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OMC workers left out in the cold
By Long Hwa-shu
Last pay checks: Company seeks bankruptcy protection
WAUKEGAN As laid-off Outboard Marine Corp. employees lined up at the company's security office to get their last paychecks in bitter cold Friday, the firm was seeking bankruptcy protection in a federal courtroom in Chicago.
OMC filed for voluntary reorganization under Chapter 11 of the U.S. Bankruptcy Code.
The Waukegan-based company said it plans to sell some or all of its engine and boat operations but expects to continue operations during the reorganization process.
OMC requested the U.S. Bankruptcy Court to allow the company to continue compensation and benefit plans for its remaining employees, to make payments due to supplies and to maintain customer sales, support and service activities.
The company said it has received a commitment from its bank group to provide financing totaling $35 million while OMC implements its restructuring plan.
Company officials were unavailable for comment, as was the firm's bankruptcy attorney.
Still, workers were at the company's lakefront facility on Friday, getting what could be their final paycheck from OMC.
"I picked up my check this morning," said Jim Baker, vice president of the Independent Marine and Machinist Association, the union that represents production workers at the OMC Waukegan plant.
"I don't know where my next check will come from," he added.
OMC, once a leader in the recreational marine industry with brand names like Johnson and Evinrude motors, shut down its operations Thursday. In Waukegan alone, it laid off 1,190 employees in its headquarters and a die-casting plant. Massive layoffs were made in its plants in Cadillac, Mich., Calhoun, Ga., Manatee County, Fla. and other locations simultaneously.
The wholesale, companywide layoffs days before Christmas caught employees by surprise even though they were aware of the fragile financial conditions the company was facing. In a letter to employees, the company pointed to its disappointing operating performance and the difficulty in obtaining additional financing.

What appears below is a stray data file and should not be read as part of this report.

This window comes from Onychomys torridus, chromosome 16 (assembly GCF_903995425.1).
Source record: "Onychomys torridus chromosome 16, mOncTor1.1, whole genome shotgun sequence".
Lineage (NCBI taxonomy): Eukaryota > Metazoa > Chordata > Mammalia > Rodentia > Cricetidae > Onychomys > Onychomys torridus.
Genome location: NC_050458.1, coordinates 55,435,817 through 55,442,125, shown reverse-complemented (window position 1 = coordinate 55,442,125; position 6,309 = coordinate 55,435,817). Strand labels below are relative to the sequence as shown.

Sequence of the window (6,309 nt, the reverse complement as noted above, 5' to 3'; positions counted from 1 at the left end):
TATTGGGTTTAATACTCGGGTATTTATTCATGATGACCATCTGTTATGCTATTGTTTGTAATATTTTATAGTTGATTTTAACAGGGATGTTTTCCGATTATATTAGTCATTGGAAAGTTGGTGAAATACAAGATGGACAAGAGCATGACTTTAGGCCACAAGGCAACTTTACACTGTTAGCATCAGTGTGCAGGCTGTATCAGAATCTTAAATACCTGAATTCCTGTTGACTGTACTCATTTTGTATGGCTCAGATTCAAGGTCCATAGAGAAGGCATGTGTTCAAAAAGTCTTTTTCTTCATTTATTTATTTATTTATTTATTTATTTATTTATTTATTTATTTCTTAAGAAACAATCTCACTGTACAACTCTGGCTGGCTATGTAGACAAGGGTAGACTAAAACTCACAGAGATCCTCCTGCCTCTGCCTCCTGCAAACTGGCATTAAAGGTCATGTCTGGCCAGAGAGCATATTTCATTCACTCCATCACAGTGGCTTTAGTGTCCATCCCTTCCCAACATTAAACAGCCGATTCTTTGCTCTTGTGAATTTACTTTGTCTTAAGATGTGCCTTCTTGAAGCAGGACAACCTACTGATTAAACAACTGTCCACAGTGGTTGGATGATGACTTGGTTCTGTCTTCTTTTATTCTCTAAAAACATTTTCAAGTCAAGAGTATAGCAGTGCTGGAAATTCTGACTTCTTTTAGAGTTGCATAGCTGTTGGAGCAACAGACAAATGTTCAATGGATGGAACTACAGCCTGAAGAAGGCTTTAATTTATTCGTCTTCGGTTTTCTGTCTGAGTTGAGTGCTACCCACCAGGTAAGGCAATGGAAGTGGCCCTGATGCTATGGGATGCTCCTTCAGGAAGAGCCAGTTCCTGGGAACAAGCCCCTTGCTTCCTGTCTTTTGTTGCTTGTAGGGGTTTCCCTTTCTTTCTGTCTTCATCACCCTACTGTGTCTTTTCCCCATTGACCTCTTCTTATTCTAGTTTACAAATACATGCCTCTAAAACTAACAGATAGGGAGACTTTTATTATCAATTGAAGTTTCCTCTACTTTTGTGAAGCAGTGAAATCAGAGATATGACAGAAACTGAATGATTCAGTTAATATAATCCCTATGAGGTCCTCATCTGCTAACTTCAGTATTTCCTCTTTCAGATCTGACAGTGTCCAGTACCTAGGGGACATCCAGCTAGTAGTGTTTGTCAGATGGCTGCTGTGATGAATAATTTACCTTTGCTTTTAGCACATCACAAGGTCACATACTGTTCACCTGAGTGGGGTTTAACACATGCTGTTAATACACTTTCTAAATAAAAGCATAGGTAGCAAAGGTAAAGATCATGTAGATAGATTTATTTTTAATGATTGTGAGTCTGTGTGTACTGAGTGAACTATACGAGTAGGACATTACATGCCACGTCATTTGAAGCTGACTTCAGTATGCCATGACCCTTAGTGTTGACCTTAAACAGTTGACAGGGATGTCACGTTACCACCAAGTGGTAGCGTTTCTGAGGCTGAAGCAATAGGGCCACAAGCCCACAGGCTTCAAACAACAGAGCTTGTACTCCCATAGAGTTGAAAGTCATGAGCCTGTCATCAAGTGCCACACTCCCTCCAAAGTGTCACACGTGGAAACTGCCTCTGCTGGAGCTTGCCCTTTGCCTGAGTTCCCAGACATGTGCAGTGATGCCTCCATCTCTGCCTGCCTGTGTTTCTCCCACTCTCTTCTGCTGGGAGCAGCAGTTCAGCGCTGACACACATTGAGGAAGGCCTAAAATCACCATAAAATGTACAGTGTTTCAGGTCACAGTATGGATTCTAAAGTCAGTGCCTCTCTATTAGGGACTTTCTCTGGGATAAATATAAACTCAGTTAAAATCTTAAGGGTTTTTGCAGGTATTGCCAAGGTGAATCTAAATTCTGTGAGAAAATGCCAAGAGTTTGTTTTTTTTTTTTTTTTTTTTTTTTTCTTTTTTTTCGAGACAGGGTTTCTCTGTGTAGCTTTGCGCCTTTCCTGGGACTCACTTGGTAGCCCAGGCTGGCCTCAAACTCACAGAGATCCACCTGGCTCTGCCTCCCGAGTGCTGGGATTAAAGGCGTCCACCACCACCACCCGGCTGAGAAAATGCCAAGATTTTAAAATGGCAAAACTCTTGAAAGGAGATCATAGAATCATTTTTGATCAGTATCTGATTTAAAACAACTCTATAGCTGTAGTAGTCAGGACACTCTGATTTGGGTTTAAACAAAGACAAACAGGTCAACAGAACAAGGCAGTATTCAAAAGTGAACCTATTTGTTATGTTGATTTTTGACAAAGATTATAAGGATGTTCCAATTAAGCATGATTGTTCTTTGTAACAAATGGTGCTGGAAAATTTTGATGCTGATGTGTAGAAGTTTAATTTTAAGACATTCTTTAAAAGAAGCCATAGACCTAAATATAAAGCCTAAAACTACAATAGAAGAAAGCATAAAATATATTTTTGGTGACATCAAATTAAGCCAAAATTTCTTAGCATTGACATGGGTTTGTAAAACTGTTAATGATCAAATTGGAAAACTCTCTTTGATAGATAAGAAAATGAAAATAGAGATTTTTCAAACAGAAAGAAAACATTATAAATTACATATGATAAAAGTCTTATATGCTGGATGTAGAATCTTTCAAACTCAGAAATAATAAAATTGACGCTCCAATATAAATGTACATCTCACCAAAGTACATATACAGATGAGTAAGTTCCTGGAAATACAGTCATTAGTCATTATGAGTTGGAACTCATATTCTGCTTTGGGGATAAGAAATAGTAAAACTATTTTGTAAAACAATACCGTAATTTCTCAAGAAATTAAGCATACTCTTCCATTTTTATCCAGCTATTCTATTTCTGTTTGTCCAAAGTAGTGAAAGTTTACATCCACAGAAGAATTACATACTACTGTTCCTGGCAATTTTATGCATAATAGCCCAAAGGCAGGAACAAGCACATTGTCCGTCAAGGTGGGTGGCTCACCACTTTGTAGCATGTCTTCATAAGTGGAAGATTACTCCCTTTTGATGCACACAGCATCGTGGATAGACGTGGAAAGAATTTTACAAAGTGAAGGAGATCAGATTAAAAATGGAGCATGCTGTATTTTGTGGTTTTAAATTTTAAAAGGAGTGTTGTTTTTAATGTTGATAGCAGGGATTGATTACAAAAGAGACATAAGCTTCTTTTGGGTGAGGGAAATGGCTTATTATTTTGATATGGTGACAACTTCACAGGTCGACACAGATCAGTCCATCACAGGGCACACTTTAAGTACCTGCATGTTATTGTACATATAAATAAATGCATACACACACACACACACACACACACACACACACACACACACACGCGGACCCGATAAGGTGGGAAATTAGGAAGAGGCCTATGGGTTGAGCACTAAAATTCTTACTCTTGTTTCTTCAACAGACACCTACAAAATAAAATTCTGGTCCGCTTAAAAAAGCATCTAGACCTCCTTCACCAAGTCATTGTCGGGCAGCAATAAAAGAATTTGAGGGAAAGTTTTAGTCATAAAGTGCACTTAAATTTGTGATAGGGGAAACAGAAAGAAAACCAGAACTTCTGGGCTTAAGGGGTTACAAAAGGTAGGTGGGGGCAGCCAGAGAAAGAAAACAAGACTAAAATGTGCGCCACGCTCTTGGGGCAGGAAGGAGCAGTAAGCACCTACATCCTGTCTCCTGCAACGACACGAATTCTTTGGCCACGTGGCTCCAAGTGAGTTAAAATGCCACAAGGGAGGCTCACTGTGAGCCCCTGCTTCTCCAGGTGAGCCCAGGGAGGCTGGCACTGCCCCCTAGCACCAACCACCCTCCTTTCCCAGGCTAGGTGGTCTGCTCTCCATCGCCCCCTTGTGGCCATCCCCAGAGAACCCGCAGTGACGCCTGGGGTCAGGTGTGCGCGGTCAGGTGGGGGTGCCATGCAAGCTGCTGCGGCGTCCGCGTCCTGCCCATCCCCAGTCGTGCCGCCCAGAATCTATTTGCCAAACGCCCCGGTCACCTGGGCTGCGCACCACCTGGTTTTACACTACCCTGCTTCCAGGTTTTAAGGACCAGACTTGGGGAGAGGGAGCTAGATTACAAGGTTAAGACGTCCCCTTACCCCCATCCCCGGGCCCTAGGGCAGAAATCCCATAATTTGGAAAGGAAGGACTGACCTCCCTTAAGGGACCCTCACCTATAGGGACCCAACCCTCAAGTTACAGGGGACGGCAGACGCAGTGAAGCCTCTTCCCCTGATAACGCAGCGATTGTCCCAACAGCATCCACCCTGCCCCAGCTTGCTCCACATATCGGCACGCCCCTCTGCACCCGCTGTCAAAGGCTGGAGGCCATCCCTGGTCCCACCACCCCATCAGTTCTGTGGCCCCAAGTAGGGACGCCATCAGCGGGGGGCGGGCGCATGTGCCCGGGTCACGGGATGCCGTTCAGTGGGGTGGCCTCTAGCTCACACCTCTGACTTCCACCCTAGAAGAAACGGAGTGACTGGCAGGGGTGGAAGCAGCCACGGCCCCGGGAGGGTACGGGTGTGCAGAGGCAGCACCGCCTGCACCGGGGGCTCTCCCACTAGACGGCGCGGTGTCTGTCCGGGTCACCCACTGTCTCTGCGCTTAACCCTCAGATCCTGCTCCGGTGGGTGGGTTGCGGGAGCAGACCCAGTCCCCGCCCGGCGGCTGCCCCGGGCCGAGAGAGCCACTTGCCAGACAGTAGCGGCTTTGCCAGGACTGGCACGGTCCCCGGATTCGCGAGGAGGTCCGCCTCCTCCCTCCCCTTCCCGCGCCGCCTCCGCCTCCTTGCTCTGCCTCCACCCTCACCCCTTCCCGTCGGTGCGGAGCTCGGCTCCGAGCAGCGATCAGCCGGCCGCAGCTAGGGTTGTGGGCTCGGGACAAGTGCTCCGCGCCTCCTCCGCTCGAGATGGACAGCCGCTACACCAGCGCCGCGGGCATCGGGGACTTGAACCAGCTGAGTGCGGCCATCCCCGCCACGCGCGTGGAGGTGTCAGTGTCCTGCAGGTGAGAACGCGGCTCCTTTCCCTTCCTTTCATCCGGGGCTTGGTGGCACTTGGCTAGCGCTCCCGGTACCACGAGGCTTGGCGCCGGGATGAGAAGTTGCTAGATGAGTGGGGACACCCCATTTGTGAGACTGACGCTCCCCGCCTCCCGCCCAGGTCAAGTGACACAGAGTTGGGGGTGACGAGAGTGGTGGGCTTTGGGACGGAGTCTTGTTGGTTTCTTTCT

The letter said the company had no choice but to "shut down our operations indefinitely and regrettably let go many of our valued employees."
The news blackout by the privately held company had spawned rumors and speculation, including the eventual bankruptcy filing, and attempts by the owners to sell the company either in part or in whole.
The lack of a timely announcement on the company's status frustrated dealers, suppliers and investment groups as well. They said they couldn't get their calls through to the company. Efforts to reach company spokesmen by The News Sun were unsuccessful.
A dealer in Virginia said he is fearful that the shutdown, even a temporary one, may make it difficult to meet demands for engine parts by his customers. An investment group in Los Angeles, which has a stake in the company, told of futile efforts to reach the management.
The man, who preferred anonymity, attributed the company's problems to "poor management."
Bill Reidel, president-emeritus of the Lake County Chamber of Commerce, said Friday, "It's sad to see the once-thriving company being so weakened."
"This is one of the oldest corporations in Lake County," he said of the 64-year-old company headquartered on Waukegan's prime lakefront.
Reidel, president of the $250 million Consumers Cooperative Credit Union based in Waukegan, said while it is unfortunate for those employees being laid off, jobs remain plentiful in the area.
"The upside is that there are jobs to be found," he added.
Sherry Kurtis, spokeswoman for the Illinois Department of Employment Security, said laid-off workers may apply for jobless compensation at the department branch office on the College of Lake County campus at 800 Lancer Lane in Grayslake. For those seeking jobs and retraining, they should visit the Private Industry Council of Lake County at 415 Washington St., Waukegan.
The shutdown of its operations in Waukegan has led various groups to speculate on the future of OMC's prime lakefront property.
Russ Tomlin, director of Waukegan economic development, said Friday the sprawling lakefront property presents an opportunity for the city to develop it as part of an overall package for a tourist and commercial complex, if the shutdown becomes permanent.
"As a community, we never like to see old jobs lost," he said.
He added that if the property becomes available, it would enable the city to reposition itself as a possible tourist-service industry community.
"It would present us an opportunity for long-term reuse of the lakefront. Thousands of jobs could be created as a result."
Observers, however, point to the potential cleanup problems a developer of the property may face.